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Boydstun

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  1. . The Journal of Ayn Rand Studies is planning to publish this paper of mine next year. The paper is 63 journal pages. I’ve shown its subsections on the wall back there. No walls suffered graffiti in the production of this notice. This photo reflects only what I looked like 22 years ago. This is the most extensive study ever made comparing these two philosophies in their contrasting foundational approaches. Leads to my own philosophy in my book in progress are found in this paper in its alignments with Rand against Descartes, in its amplifications of those oppositions, and in the charges I bring against Rand and Descartes in common. (No, not the usual, ignorant charges brought against them in common.) This kind of sustained examination of individual philosophers such as Descartes will not be feasible to include in my book. There, the parts of Rand I adopt and extend, the parts I reject and replace, and my own systematic, integrated replacement philosophy is the main work. The pertinent ideas from the history of philosophy to our contemporaries will be noticed and addressed, however, all along the way. ~~~~~~~~~~~~~~~~ By the way, I do indeed intend to complete the installments here at Objectivism Online on Leonard Peikoff’s dissertation and its subsequent tributaries into Objectivist writings. It has continued slowly this year because his topics are also among mine in my book, and as I study the pertinent contemporary literature in these areas, I give priority to their assimilation into my book. I hope their assimilation into the concluding portions of my Peikoff series can be concluded this year.
  2. Boydstun

    About Those 'Floating Abstractions'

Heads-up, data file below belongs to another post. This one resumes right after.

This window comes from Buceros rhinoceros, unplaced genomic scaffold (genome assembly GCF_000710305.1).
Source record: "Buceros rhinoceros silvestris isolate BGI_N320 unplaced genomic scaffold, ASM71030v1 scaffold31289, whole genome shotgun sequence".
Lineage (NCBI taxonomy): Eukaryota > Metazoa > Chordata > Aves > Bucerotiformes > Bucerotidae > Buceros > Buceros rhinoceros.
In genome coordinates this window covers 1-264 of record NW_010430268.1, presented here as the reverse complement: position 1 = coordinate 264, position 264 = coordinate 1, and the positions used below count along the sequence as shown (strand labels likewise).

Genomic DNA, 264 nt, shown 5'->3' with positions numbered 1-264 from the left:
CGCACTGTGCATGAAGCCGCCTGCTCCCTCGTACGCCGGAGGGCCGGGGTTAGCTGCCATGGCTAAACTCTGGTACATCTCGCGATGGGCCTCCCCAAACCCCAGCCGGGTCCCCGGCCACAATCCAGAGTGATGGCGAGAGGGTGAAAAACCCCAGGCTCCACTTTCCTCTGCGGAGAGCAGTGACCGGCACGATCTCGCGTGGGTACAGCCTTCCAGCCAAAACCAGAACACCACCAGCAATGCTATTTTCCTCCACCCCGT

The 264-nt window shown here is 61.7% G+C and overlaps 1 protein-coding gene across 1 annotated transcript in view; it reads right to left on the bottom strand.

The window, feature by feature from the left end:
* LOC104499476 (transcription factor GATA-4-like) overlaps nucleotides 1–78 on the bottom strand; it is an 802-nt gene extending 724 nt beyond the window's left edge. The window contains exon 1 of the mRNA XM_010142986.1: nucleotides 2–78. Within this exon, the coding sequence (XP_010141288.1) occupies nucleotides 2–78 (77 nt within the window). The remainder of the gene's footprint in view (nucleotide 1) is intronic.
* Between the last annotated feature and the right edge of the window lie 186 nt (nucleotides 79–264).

There is an example of feeble thinking Rand gives that seems to me to be an excellent case of what she called ‘floating abstraction’ though she doesn’t call that out in her presentation of this case. That example is a use of the abstraction ‘truth’. I want to quote three paragraphs before that truth-paragraph too. I think her concern expressed here fits the weight of attention Objectivist writers, including Rand, have tended to give to everyday trip-ups by floating abstraction, in comparison to diagnoses of floating abstraction in the ‘castles-in-the-air’ of Rationalist philosophers. “There is an old fable which I read in Russian . . . . A pig comes upon an oak tree, devours the acorns strewn on the ground and, when his belly is full, starts digging the soil to undercut the oak tree’s roots. A bird perched on a high branch upbraids him, saying: ‘If you could lift your snoot, you would discover that the acorns grow on this tree’. “In order to avoid that pig’s role in the forest of the intellect, one must know and protect the metaphysical-epistemological tree that produces the acorns of one’s convictions, goals and desires. And, conversely, one must not gobble up any brightly colored fruit one finds, without bothering to discover that it comes from a deadly yew tree. If laymen did no more than learn to identify the nature of such fruit and stop munching it or passing it around, they would stop being the victims and the unwary transmission belts of philosophical poison. But a minimal grasp of philosophy is required in order to do it. “If an intelligent and honest layman were to translate his implicit, common-sense rationality (which he takes for granted) into explicit philosophical premises, he would hold that the world he perceives is real (existence exists), that things are what they are (the Law of Identity), that reason is the only means of gaining knowledge and logic is the method of using reason. Assuming this base, let me give you an example of what a philosophical detective would do with some . . . catch phrases. “‘It may be true for you, but it’s not true for me’. What is the meaning of the concept ‘truth’: Truth is the recognition of reality. . . . The same thing cannot be true and untrue at the same time and in the same respect. That catch phrase, therefore, means: a. that the Law of Identity is invalid; b. that there is no objectively perceivable reality, only some indeterminate flux which is nothing in particular, i.e., that there is no reality (in which case there is no such thing as truth); or c. that the two debaters perceive two different universes (in which case no debate is possible).” (“Philosophical Detection” – 1974) Harry Binswanger points out in How We Know that definitions are the main help in remembering what is the hierarchy of one's concepts which though validly structured in the past, may have faded (214). Rand invokes definitions in the preceding detection.